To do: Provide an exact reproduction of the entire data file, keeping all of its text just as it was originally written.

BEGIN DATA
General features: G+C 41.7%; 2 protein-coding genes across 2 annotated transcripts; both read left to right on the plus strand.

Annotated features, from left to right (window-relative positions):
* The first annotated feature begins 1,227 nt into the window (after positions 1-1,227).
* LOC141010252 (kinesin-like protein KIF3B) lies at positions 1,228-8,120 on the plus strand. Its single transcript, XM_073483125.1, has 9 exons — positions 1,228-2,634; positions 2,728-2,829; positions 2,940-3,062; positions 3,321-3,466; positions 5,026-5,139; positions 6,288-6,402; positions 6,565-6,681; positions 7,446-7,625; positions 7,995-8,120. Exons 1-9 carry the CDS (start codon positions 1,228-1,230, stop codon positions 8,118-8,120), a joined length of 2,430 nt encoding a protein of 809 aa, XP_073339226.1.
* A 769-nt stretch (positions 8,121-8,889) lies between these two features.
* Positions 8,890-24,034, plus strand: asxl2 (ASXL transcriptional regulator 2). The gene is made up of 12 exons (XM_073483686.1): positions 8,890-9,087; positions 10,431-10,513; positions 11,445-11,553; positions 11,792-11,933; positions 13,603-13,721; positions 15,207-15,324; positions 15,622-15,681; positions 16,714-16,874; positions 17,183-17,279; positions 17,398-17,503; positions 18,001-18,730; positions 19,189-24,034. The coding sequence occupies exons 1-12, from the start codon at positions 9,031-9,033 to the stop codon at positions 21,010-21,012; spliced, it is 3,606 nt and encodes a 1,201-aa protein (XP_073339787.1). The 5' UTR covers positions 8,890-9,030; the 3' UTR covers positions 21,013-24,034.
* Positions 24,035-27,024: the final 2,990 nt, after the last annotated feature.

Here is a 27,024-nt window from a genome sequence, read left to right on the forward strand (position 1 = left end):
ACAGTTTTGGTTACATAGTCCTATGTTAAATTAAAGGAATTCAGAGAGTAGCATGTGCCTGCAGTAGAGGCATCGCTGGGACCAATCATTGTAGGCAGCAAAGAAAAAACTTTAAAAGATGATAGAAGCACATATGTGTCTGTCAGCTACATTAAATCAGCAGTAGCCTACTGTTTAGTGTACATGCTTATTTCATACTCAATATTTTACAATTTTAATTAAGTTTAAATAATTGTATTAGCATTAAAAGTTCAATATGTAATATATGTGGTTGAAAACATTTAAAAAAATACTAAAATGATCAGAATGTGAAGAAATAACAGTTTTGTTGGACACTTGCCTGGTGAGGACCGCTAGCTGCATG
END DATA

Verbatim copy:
General features: G+C 41.7%; 2 protein-coding genes across 2 annotated transcripts; both read left to right on the plus strand.

Annotated features, from left to right (window-relative positions):
* The first annotated feature begins 1,227 nt into the window (after positions 1-1,227).
* LOC141010252 (kinesin-like protein KIF3B) lies at positions 1,228-8,120 on the plus strand. Its single transcript, XM_073483125.1, has 9 exons — positions 1,228-2,634; positions 2,728-2,829; positions 2,940-3,062; positions 3,321-3,466; positions 5,026-5,139; positions 6,288-6,402; positions 6,565-6,681; positions 7,446-7,625; positions 7,995-8,120. Exons 1-9 carry the CDS (start codon positions 1,228-1,230, stop codon positions 8,118-8,120), a joined length of 2,430 nt encoding a protein of 809 aa, XP_073339226.1.
* A 769-nt stretch (positions 8,121-8,889) lies between these two features.
* Positions 8,890-24,034, plus strand: asxl2 (ASXL transcriptional regulator 2). The gene is made up of 12 exons (XM_073483686.1): positions 8,890-9,087; positions 10,431-10,513; positions 11,445-11,553; positions 11,792-11,933; positions 13,603-13,721; positions 15,207-15,324; positions 15,622-15,681; positions 16,714-16,874; positions 17,183-17,279; positions 17,398-17,503; positions 18,001-18,730; positions 19,189-24,034. The coding sequence occupies exons 1-12, from the start codon at positions 9,031-9,033 to the stop codon at positions 21,010-21,012; spliced, it is 3,606 nt and encodes a 1,201-aa protein (XP_073339787.1). The 5' UTR covers positions 8,890-9,030; the 3' UTR covers positions 21,013-24,034.
* Positions 24,035-27,024: the final 2,990 nt, after the last annotated feature.

Here is a 27,024-nt window from a genome sequence, read left to right on the forward strand (position 1 = left end):
ACAGTTTTGGTTACATAGTCCTATGTTAAATTAAAGGAATTCAGAGAGTAGCATGTGCCTGCAGTAGAGGCATCGCTGGGACCAATCATTGTAGGCAGCAAAGAAAAAACTTTAAAAGATGATAGAAGCACATATGTGTCTGTCAGCTACATTAAATCAGCAGTAGCCTACTGTTTAGTGTACATGCTTATTTCATACTCAATATTTTACAATTTTAATTAAGTTTAAATAATTGTATTAGCATTAAAAGTTCAATATGTAATATATGTGGTTGAAAACATTTAAAAAAATACTAAAATGATCAGAATGTGAAGAAATAACAGTTTTGTTGGACACTTGCCTGGTGAGGACCGCTAGCTGCATG